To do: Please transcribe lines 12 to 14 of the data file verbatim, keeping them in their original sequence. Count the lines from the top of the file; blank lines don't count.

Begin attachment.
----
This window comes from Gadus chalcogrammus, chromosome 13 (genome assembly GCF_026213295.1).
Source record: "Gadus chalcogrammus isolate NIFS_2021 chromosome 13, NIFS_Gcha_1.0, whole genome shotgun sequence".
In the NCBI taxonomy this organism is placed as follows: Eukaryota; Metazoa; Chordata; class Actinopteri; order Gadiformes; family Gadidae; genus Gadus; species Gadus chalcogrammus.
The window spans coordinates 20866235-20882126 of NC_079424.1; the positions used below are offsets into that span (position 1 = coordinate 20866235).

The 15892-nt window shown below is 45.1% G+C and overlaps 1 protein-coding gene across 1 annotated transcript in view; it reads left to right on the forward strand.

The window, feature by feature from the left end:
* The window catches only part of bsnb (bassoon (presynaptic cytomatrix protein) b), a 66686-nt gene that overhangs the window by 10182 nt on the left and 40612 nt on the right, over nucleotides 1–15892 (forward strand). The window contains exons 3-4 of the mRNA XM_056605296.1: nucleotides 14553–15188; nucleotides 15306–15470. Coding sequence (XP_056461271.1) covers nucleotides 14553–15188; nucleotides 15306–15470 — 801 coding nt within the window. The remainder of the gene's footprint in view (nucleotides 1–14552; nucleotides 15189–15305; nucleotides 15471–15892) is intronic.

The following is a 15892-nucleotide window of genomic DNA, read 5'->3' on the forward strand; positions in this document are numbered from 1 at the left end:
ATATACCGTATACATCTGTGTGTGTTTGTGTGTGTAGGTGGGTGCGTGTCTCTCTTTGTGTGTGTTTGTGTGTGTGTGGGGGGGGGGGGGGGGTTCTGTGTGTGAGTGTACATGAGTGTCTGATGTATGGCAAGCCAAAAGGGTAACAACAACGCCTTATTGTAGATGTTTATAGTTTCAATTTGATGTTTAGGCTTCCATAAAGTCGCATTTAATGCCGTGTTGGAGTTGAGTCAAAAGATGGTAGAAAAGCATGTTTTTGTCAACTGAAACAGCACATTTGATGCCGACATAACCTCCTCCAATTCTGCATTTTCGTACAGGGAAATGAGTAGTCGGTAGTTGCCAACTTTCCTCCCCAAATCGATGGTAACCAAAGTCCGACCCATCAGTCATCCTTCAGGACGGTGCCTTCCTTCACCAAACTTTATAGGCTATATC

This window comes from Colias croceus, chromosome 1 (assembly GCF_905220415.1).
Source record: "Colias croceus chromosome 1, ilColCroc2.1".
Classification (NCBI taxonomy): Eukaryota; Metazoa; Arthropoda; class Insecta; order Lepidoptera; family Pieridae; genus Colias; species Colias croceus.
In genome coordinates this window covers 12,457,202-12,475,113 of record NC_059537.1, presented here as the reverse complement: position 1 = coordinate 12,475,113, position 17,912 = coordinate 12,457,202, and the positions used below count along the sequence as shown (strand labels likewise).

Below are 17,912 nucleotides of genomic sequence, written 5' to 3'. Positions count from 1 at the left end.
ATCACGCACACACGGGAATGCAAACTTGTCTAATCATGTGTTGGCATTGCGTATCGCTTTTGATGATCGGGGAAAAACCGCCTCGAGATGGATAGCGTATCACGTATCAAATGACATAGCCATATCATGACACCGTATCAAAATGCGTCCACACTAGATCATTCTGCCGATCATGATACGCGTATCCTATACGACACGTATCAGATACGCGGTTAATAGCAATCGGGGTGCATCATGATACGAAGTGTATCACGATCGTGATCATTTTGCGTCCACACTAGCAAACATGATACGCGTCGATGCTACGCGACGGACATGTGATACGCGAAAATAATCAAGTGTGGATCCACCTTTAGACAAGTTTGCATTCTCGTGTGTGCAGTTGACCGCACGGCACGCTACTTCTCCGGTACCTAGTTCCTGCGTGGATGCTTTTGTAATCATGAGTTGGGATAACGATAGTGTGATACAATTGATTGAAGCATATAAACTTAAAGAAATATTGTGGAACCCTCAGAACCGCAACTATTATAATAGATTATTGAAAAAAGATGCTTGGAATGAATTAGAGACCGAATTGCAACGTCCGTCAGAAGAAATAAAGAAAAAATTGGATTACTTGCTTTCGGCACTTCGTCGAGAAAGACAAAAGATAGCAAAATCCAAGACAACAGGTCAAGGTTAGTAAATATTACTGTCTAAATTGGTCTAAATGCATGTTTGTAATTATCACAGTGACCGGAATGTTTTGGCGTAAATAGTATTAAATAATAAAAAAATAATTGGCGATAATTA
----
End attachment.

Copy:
Classification (NCBI taxonomy): Eukaryota; Metazoa; Arthropoda; class Insecta; order Lepidoptera; family Pieridae; genus Colias; species Colias croceus.
In genome coordinates this window covers 12,457,202-12,475,113 of record NC_059537.1, presented here as the reverse complement: position 1 = coordinate 12,475,113, position 17,912 = coordinate 12,457,202, and the positions used below count along the sequence as shown (strand labels likewise).

Below are 17,912 nucleotides of genomic sequence, written 5' to 3'. Positions count from 1 at the left end.